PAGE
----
There are plenty legitimate criticisms of Rep. Michele Bachmann (R-Minn.), ranging from her stance on issues to her electability. But in the indiscriminate rush to pelt her with accusations, her critics and their media enablers reveal more about themselves and their biases than they do about the congresswoman and presidential candidate.

A case in point is a Wall Street Journal article that praises her retail political skills but then provides a laundry list of complaints about her. This is the most curious: “Some former aides bristled at what they called her intense focus on building her public image.” Despicable! Outrageous! A politician trying to build a public image? In a Congress with 435 House member and 100 feverishly trying to do the exact same thing the criticism is nonsensical.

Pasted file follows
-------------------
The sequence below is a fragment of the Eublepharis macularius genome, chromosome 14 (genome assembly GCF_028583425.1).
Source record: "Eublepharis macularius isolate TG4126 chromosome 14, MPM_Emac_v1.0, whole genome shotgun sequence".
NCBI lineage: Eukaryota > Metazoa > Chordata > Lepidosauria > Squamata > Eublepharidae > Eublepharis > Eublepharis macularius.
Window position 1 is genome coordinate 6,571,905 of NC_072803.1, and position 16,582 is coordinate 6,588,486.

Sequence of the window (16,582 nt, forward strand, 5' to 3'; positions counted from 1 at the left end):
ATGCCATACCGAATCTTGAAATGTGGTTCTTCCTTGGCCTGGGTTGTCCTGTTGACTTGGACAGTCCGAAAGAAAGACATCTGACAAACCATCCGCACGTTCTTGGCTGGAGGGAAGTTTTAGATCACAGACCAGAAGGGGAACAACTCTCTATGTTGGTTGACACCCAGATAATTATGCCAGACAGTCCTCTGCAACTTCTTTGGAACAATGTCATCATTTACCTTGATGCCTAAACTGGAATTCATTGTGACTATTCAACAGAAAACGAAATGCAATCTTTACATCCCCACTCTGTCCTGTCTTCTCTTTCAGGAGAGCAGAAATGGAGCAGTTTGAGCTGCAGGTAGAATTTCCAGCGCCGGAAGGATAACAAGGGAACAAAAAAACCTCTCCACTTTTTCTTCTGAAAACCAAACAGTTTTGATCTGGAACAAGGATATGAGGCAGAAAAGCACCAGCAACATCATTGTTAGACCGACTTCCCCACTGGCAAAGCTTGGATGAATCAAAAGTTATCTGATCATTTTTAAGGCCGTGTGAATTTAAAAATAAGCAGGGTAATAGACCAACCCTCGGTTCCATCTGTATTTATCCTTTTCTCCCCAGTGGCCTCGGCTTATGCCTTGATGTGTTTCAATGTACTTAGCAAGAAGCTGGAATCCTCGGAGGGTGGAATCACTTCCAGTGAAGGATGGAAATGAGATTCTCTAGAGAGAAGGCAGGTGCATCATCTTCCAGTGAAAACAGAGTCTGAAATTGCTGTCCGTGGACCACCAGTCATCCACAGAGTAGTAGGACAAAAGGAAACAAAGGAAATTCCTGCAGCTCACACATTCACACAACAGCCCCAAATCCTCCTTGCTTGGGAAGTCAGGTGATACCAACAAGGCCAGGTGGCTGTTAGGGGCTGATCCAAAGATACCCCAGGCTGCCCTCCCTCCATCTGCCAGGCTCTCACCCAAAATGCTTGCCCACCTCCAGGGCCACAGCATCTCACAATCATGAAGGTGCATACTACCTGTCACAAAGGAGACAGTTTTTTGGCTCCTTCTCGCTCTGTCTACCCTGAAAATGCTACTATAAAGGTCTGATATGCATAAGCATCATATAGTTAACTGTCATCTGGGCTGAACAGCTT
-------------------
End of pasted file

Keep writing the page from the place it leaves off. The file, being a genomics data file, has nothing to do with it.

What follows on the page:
The accusation of “self-promotion” (certainly one of the fundamental characteristics of all politicians) has now become a favorite dig of the left. This is never a criticism, of course, leveled at her male competitors. And one can’t help but think that this is one aspect of a double standard that has been in evidence since she was rumored to be interested in running for the presidency. Her candidacy was dismissed out of hand as a joke and a stunt, and now commonplace political qualities are transformed into flaws.

Don’t get me wrong. Her stance on issues, her position on the debt ceiling, her foreign policy credentials (far superior to then-Sen. Barack Obama, by the way) should and will be scrutinized. Her viability in Northern states is grounds for concern. But the implicit sexism (not serious! too pushy!) that is invariably heightened when a conservative woman is involved will no doubt be an ongoing feature of her coverage. Thankfully, she disdains the role of victim and has yet to complain about any aspect of coverage; still, it doesn’t make it right.